Tuesday, May 29, 2012

Day in the Life of an ADA - NYC Edition

What follows is a pretty typical day in the life of one Assistant District Attorney in a New York City DA's office.  Due to the length, it's broken up into three parts. 

Just about everyone took the subway, including me.  A book accompanied me on the train allowing me to get lost in a fictional world before I stepped into reality of the streets.  I faded into the anonymity that New York City provides.  The connected cars bustled and rocked out of the tunnel to the above ground train station at 161st Street - Yankee Stadium.  Graffiti soaked buildings whirred by.  Graffiti was an enormous problem in the Bronx.  One's man crime was another's Rembrandt.

Standard attorney apparel was a suit and tie.  Like most days, I wore a suit with sneakers.  The walk from my apartment to work destroyed dress shoes, so I changed at the office.  Most of my colleagues wore jeans and a tee-shirt to work.  They would change into their suits they had stored in the office.  I never saw the point of getting ready twice.

It was a quarter mile to the office from the train stop.  Up a hill and past the old courthouse.  I crossed over the main road called Grand Concourse, where cars sped by, pedestrians texted without looking, and children ran through red lights.  Every day without an accident was an act of God.  Then, down the hill and into the nine floors that made up the Bronx DA main office.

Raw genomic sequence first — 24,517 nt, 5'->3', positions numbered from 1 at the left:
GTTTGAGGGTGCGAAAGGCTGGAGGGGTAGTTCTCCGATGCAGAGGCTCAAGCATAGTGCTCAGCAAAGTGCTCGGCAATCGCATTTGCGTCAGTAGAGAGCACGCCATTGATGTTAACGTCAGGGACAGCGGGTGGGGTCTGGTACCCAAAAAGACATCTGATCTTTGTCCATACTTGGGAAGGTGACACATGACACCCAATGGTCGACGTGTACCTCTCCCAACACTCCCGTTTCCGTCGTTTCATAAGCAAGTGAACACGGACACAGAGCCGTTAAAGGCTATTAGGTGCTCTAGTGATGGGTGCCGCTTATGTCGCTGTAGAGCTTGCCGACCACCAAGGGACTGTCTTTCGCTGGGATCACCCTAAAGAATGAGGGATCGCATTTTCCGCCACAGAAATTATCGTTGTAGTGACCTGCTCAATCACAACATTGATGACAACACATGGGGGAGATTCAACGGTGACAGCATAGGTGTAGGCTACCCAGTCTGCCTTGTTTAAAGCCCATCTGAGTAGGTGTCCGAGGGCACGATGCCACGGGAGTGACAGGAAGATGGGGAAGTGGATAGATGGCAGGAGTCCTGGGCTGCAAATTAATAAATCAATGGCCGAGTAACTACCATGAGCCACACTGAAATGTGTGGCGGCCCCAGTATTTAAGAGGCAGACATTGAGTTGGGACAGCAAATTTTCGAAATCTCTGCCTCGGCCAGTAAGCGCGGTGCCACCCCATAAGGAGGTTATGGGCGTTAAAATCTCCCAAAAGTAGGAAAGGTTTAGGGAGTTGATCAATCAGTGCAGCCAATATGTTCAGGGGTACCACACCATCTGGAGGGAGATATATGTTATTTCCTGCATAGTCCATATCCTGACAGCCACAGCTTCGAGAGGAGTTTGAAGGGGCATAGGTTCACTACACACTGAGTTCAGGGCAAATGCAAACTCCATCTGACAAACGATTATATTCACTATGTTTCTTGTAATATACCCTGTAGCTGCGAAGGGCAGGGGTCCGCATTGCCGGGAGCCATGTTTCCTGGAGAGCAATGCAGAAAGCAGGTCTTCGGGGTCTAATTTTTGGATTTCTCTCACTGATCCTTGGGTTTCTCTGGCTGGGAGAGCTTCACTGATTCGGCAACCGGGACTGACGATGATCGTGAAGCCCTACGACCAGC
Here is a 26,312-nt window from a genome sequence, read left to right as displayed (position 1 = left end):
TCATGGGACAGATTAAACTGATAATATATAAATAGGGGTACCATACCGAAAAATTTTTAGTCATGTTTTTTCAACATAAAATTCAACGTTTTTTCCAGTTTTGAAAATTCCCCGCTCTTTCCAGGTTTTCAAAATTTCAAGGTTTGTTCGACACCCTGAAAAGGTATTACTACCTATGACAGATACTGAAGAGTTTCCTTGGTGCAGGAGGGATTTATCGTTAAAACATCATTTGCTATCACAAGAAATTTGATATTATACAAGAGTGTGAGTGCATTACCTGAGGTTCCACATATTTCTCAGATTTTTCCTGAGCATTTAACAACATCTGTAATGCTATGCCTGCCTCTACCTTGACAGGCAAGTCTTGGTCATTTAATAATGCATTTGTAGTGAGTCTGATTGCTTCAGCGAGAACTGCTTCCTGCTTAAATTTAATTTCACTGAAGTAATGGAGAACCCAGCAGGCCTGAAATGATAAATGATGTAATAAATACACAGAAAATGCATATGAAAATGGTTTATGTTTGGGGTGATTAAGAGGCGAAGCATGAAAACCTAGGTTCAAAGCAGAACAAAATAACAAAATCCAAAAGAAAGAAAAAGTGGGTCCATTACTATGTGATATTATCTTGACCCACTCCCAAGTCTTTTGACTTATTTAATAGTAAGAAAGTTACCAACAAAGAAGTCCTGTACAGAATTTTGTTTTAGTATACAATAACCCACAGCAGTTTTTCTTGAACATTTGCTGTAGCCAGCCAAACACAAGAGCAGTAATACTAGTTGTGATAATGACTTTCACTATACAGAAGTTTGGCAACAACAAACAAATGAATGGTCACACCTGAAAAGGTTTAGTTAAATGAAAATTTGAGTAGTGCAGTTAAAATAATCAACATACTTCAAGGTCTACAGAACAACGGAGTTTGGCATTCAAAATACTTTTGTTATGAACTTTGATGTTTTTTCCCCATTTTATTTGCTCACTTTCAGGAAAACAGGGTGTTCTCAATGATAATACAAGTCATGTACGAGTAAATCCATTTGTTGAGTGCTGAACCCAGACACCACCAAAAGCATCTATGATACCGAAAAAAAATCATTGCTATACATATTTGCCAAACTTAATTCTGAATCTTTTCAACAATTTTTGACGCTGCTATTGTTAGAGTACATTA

Bronx DA had offices in three separate buildings.  The main office I worked in, the criminal court building across the street, and the Bronx Hall of Justice at a diagonal from my office.

It was 8 a.m. and pedestrian traffic was light.  By 9:30, court time, the center of the melting pot universe would overflow onto the street.  The South Bronx was one of the poorest communities in the nation and every day hundreds of cultures shared the same sidewalks as people headed to court.  The Bronx was the United Nations of immigrants, with every continent represented.  The multiple languages sang from 9:30 through 5:00, forming a symphony of the downtrodden.

I went to the seventh floor and put my hand into a scanner, marking my arrival.  It was a new procedure to account for our arrival and departure.  Another device in the war against public servants.

8:15 and I settled into my desk.  I had the next thirty minutes to myself.  No colleagues popping in, no phone calls coming in, and no emails to respond to.

It was enough time to ready myself for the grand jury on 180.80 day.

I had stayed the night before until after 7:00.  I called the witnesses, the victims, the hospital, and the police.  I returned a call from the defendant's attorney.  The hospital told me the gunshot victim who was shot with a .45 to the back of his head four days before was treated and released.  Another act of God.  The victim's mother told me he's home, but too tired to talk.  An eyewitness used some choice words to describe what he would rather do than come and testify.  The police assured me they would round everyone up.

The defense attorney told me his client wanted to testify in the grand jury.  That meant this Friday would require me to put my entire case in the grand jury and question the defendant, hoping for the grand jury to vote an indictment before they went home for the weekend.

It also meant another late night.
I checked over my materials.  Police paperwork, victim's medical records, questions prepared, criminal charges to read to the grand jurors were all ready.  The only thing I didn't know was if I had was any witnesses.

Loyal readers will see this is a common theme in an ADAs career.